A few of us UM residents felt that it would be helpful for some of the applicants to hear a little about our program from the residents perspective. There are 1,000 different ways to slice and dice a residency program from academics, to operative experience to relationships with attendings, to what type of life style the residents live. We hope that this will shed some light on our program, and answer any questions that you have. We are doing this because we know how in the dark it seems when you are applying.
What's the deal with this 6-year program, anyway?
Our program recently switched to a 6 year paradigm. Out there in the Orthopaedic World there are a few types of six year programs. Most people are familiar with the research year style, which our program used to have (1 spot/year). The design of our 6 year program is somewhat plastic at this point, and is going to be molded based on the desires of the residency class. Currently, the projected format will be to have a 6 year junior attending model, coupled with the ability to do research. The junior attending setup will be catered to the individual resident and what type of cases they would like to see / community trauma. The goal is to allow folks to operate with the parachute of an attending to lean on. This is similar to the Brown model.
Are you guys a "Trauma Heavy" program. I mean, you are associated with Shock Trauma, right?
A frequently asked question about our residency involves our trauma experience. One of the privileges of our residency is to be coupled with Shock Trauma. Some people think however, that this entails that our residency is 'trauma heavy'. In fact, it's actually well balanced because our trauma experience is protected. When we are on 'Trauma' as a PGY-2,4,5, that's all we focus on. When not on trauma, the trauma cases do not overwhelm the daily operative schedule. We're very happy to be connected (literally) to Shock Trauma. It provides a valuable resource and experience with some of the more well known names in ortho trauma. The structure of the rotations are as follows: PGY-2, you act as a shadow to the PGY-4 oncall, seeing all of the new trauma consults that roll through the trauma bay. This is your only responsibility, and the senior resident is there to teach you with the ability to see some of the more rare things that you only read about. There is really nothing that we don't see at Shock Trauma. As a PGY4, you manage the patients and operate every day. The fellows/attendings walk you through cases, and then as a PGY-5 you act as a fellow.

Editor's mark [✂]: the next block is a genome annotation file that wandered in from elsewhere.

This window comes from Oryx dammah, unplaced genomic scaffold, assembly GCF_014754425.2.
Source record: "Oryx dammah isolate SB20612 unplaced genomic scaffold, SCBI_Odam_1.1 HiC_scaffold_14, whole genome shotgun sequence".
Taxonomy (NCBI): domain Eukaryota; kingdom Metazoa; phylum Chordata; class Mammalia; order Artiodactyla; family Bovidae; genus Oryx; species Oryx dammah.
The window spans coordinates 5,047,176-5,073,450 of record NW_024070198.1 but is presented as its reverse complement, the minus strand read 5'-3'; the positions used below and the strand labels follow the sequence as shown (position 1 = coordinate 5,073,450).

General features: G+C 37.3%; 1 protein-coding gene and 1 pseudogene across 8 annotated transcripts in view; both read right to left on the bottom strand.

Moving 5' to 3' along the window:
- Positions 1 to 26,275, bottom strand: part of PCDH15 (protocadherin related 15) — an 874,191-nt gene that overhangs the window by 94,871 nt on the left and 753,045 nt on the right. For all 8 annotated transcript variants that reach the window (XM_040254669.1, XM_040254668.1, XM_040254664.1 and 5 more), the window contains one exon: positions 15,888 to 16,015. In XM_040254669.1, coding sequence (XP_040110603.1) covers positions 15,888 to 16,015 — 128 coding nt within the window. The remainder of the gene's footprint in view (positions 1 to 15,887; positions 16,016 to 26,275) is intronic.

Where do the residents live?
See Where we live in our residents section. Most of us live close to the medical center in downtown Baltimore.
What percentage of your residents are married?
12 out of 25 residents are married. A bunch of us single folk like to go out around town whenever we can!
Are you female friendly?
Our current chief class consists of three females and one male. Overall 25% of our residents are female, which is above the national average. Additionally, we have recently hired three new, full-time, female faculty.
For more information about the orthopaedic residency program at the University of Maryland Medical Center, please click on the links below:
For more information about UM Orthopaedics or to make an appointment, call toll-free at 1-877-771-4567 or 410-448-6400, send us an e-mail or complete our secure contact form.
This page was last updated: May 24, 2013